One week after Intel reported a sharp drop in revenues, the world’s largest chipmaker said on Thursday that it would close four aging fabrication facilities, cutting another 5,000 to 6,000 employees in the process.
The closures impact plants in the U.S. and southeast Asia, including the last remaining one at its Silicon Valley offices. Intel (NASDAQ: INTC) did say that it would try to find jobs elsewhere in the company for some of the employees affected by the moves.
The cost-cutting moves come amid efforts by many of the major names in tech to cope with slashed IT and consumer spending. For instance, Microsoft today announced its first-ever layoffs in a move to trim costs as earnings slowed dramatically.
Still, the moves may not have a dramatic effect on Intel’s fortunes, industry observers said.
“Closing these plants does not have any real big impact on what the company is doing, and they’re feeling a lot of pressure to cut costs,” said Nathan Brookwood, research fellow with Insight 64.
The factories Intel plans to cut are not just old, they’re relatively small for Intel: The company has been building facilities increasingly over time, so the fabs planned for closing don’t represent a substantial percentage of capacity. As a result, the move won’t affect Intel’s manufacturing capabilities much, Dean McCarron, president of Mercury Research, told InternetNews.com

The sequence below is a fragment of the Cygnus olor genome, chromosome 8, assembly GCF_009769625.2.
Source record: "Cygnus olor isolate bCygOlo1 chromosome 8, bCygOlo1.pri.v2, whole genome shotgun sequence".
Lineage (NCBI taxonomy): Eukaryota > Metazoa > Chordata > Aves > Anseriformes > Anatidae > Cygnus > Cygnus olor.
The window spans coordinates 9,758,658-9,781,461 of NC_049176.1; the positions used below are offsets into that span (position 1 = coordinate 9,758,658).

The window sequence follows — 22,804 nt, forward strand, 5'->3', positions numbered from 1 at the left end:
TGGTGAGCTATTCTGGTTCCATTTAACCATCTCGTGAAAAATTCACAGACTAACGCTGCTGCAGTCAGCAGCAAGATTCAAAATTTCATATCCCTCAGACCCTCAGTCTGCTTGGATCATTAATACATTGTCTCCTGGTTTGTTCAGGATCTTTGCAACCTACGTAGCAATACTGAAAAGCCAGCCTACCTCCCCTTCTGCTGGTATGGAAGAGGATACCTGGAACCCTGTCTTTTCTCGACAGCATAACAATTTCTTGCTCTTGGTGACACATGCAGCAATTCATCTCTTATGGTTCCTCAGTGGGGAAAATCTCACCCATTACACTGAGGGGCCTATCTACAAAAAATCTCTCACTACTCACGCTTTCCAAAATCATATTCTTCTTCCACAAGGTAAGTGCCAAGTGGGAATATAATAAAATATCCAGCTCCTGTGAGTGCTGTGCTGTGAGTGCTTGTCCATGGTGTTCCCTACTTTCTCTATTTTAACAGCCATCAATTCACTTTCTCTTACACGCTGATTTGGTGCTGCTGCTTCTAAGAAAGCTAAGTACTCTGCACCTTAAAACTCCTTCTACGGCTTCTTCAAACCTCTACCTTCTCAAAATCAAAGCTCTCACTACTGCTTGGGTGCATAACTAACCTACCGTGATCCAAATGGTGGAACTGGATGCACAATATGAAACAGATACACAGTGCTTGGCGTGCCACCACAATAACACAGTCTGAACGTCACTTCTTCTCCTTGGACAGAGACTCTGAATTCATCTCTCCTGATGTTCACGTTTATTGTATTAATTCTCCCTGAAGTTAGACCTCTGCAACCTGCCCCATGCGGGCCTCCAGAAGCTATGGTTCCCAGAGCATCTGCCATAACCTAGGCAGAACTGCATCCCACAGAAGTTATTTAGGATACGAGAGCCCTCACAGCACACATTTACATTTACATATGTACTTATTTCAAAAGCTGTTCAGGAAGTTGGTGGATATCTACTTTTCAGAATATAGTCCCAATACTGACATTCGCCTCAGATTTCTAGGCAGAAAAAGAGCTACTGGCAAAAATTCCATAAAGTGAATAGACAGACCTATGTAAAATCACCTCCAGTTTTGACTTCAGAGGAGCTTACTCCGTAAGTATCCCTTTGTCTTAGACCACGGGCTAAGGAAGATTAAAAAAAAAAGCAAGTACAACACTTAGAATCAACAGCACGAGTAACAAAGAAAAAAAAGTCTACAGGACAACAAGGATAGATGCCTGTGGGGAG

“They’re just trimming fat at this point,” he said.
Among the closures is D2, which is adjacent to Intel’s Santa Clara offices. That plant is so old that it still makes chips in the 130-nanometer and 90nm sizes, which is several years out of date for Intel, McCarron said.
The other main use for D2 had been working the kinks out of new development processes, but that task has shifted to individual plants.
“What they seem to be doing now is process development at the factories as well,” McCarron said. “They have more than one place to do process R&D.”
The other facilities being closed are a 200mm wafer plant in Hillsboro, Ore. and two assembly test facilities: in Penang, Malaysia, and in Cavite, Philippines.
While old, they weren’t worthless facilities, McCarron added.
“I wouldn’t call them non-productive, but in terms of their importance to Intel’s leading-edge products, there’s not much connection there. The plants they are closing are using older technologies and one was a packaging and test plant.”